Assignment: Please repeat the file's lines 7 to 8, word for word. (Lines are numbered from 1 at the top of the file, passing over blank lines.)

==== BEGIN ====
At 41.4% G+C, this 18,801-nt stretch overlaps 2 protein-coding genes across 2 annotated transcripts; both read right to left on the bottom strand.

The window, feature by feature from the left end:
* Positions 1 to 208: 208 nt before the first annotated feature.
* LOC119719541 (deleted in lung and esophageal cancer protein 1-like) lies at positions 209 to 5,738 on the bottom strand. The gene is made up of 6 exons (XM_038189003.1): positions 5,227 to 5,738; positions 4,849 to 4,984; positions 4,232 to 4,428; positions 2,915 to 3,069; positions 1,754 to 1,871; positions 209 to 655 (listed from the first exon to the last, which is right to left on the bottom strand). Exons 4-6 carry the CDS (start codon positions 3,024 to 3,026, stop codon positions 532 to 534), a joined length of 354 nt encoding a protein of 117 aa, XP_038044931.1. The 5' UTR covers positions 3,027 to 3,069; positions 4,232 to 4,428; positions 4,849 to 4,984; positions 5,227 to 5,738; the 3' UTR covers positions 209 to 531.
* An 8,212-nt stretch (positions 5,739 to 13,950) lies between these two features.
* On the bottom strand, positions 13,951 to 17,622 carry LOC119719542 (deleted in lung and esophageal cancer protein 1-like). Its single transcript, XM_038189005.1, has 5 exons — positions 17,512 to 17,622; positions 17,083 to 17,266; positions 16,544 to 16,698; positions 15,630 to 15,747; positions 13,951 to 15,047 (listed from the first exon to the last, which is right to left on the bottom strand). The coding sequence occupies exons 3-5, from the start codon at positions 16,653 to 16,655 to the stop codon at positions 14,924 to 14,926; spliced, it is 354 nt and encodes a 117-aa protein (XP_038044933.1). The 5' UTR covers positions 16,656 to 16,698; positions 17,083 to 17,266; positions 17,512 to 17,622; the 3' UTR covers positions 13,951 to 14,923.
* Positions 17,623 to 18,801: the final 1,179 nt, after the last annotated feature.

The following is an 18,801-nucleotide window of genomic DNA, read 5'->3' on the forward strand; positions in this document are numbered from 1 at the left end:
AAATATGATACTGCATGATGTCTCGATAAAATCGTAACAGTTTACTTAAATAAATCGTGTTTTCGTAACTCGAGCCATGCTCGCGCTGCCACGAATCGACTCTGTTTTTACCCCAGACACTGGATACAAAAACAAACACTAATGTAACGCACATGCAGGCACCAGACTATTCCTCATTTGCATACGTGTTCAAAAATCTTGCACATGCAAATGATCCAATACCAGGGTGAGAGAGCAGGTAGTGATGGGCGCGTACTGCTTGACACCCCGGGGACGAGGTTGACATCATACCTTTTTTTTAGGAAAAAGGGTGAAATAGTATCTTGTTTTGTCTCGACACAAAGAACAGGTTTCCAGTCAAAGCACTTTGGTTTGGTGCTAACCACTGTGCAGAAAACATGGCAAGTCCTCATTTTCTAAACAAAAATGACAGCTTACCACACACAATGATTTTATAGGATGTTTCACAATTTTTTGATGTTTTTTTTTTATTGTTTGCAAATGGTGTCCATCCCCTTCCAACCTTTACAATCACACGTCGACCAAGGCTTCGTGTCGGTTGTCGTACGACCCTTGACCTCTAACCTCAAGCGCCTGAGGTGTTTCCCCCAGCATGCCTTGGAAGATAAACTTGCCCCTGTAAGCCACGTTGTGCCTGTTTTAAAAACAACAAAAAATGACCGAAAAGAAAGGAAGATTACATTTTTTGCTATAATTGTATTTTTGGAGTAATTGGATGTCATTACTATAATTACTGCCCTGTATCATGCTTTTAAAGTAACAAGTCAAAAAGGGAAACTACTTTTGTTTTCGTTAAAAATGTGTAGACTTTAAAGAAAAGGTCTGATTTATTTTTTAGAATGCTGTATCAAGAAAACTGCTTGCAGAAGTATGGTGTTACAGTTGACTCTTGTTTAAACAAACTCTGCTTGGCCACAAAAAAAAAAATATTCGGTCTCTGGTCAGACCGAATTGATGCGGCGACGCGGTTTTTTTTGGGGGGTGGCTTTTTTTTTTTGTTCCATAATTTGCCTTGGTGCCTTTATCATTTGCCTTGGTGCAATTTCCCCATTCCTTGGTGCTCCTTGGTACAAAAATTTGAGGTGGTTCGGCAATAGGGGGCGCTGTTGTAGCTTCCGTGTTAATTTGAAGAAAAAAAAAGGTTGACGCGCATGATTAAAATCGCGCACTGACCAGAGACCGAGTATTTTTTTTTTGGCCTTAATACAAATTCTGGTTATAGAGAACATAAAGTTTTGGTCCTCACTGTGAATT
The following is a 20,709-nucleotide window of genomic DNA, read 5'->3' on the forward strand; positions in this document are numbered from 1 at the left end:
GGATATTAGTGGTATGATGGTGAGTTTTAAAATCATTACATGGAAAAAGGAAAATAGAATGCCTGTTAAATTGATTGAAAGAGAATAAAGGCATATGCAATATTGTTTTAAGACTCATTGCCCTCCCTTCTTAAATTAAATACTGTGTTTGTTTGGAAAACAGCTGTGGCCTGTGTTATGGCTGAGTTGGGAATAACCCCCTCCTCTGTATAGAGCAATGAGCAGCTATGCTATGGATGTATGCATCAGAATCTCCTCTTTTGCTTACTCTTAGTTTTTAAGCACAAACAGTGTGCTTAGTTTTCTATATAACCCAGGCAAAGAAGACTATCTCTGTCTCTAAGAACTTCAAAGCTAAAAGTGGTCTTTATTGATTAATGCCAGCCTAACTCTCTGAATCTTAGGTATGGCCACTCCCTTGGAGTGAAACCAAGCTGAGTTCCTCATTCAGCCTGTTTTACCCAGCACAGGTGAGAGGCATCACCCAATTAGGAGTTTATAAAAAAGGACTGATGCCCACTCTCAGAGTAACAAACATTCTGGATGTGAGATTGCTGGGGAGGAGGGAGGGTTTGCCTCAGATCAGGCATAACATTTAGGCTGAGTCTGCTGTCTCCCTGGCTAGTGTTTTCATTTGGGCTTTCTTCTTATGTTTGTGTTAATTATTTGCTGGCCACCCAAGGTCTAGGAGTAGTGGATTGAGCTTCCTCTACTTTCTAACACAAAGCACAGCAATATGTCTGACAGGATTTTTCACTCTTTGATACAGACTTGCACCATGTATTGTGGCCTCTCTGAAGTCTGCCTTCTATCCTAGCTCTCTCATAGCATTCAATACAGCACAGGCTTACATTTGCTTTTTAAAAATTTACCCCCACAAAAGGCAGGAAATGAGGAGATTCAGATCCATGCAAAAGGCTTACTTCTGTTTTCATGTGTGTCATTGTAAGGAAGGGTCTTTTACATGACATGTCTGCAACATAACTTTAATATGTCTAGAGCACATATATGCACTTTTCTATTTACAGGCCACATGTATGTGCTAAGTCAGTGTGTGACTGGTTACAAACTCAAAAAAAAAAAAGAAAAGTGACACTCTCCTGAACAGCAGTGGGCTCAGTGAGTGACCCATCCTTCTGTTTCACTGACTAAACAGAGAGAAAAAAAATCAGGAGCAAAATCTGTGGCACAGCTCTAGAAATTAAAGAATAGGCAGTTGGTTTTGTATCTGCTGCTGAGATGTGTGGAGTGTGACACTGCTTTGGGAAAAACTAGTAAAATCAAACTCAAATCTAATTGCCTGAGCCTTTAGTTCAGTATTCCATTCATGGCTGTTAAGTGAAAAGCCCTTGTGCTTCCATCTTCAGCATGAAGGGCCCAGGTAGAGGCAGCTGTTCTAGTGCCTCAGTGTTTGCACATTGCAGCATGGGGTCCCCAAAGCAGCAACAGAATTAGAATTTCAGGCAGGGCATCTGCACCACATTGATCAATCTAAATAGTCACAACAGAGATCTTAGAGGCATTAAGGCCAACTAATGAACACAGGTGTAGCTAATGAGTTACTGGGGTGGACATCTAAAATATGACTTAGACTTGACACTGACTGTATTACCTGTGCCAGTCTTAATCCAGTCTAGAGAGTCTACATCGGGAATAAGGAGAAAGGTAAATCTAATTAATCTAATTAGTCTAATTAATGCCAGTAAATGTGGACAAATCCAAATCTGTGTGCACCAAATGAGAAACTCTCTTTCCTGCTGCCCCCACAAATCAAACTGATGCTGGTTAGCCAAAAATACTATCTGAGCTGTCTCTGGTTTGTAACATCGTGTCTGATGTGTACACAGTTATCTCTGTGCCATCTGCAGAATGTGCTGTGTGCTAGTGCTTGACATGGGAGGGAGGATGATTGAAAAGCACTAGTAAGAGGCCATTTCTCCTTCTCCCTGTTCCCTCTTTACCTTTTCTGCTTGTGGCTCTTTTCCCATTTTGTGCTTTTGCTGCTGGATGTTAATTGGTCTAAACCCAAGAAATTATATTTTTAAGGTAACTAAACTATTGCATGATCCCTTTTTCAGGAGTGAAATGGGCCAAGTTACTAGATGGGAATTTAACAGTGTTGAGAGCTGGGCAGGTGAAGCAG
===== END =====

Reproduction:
* Positions 17,623 to 18,801: the final 1,179 nt, after the last annotated feature.

The following is an 18,801-nucleotide window of genomic DNA, read 5'->3' on the forward strand; positions in this document are numbered from 1 at the left end: